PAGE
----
Northern Exposure

What is North Korea’s game? Months of belligerent moves, then a series of conciliatory gestures over the summer, were capped off with the September announcement that Pyongyang was back to enriching plutonium. To find out what it all means, and what the U.S. should do, Columbia’s Michael B. Shavelson spoke to Charles K. Armstrong, the Korea Foundation Associate Professor of Korean Studies in the Social Sciences and author of the forthcoming Tyranny of the Weak: North Korea and the World, 1950–1990.

Interview by Michael B. Shavelson Published Fall 2009
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What may happen, if there is a change in North Korea, is that the two sides might come together to increase cooperation, and eventually achieve unity. That was the hope of South Korean president Kim Dae-jung, who recently passed away. He tried to encourage cooperation between the two Koreas, and economic reform within North Korea.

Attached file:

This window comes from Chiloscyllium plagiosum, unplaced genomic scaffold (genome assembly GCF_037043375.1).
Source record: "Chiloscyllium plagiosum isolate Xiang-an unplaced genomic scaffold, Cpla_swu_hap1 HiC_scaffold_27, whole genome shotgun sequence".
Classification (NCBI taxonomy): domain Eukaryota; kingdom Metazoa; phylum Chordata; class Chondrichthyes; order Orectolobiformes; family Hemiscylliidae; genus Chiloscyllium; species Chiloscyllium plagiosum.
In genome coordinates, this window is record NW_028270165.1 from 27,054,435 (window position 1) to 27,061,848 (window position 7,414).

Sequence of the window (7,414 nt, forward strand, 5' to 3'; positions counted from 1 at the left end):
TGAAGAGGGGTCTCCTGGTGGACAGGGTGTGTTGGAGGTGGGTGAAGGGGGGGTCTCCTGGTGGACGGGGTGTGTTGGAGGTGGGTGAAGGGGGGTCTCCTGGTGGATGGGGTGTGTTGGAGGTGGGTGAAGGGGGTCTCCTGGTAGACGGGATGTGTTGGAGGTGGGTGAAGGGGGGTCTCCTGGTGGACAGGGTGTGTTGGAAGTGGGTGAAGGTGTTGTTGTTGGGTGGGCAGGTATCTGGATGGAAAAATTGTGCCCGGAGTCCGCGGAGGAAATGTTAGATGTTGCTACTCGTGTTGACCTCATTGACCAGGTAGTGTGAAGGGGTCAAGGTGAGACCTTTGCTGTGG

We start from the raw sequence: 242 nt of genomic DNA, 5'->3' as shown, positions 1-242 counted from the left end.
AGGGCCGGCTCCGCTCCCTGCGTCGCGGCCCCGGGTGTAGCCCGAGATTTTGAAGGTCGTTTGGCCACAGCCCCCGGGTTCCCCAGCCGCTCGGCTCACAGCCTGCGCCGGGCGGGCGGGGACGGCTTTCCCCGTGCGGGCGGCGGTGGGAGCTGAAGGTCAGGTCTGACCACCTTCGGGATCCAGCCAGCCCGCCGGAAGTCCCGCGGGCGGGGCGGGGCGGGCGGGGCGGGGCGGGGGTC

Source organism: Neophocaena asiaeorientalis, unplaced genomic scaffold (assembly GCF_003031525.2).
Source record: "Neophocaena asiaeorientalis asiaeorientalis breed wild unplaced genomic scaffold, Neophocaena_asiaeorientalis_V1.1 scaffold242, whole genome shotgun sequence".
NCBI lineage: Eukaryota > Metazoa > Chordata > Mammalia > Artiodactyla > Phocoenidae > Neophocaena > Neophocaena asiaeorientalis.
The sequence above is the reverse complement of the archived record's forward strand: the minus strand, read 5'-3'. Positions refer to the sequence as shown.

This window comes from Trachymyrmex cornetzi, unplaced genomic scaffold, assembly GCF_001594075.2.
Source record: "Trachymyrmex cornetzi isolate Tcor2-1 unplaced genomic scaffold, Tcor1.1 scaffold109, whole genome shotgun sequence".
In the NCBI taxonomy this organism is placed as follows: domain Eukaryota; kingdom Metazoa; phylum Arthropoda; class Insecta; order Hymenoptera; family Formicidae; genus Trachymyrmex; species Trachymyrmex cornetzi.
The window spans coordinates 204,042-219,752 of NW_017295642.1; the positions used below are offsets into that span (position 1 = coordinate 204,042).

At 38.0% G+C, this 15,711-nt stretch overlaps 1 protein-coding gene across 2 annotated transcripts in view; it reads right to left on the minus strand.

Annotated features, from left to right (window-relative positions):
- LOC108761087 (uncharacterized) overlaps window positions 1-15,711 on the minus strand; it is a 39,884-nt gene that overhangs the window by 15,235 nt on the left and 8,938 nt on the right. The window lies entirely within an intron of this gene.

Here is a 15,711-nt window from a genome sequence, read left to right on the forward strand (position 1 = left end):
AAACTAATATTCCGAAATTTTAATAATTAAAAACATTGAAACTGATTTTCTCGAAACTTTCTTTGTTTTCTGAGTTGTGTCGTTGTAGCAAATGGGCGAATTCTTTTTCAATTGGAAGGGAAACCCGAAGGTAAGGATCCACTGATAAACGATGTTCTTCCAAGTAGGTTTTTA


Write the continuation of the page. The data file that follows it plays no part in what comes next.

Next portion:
I’m confident that there will be unification, and it might happen quite suddenly and unexpectedly, but we really can’t predict when or how that will take place.

Columbia: On September 3, after a month of conciliatory gestures, North Korea announced that it was in the final stages of enriching uranium and that “plutonium is being weaponized.”

Armstrong: If the Obama administration wants to put a stop to North Korea’s nuclear program, both plutonium production and uranium enrichment, it had better take advantage of the window of opportunity opened up by the Clinton visit and begin intensive negotiations with Pyongyang. Past experience has shown that threats and sanctions only push North Korea toward more aggressive behavior, whereas focused negotiations have led to positive outcomes.

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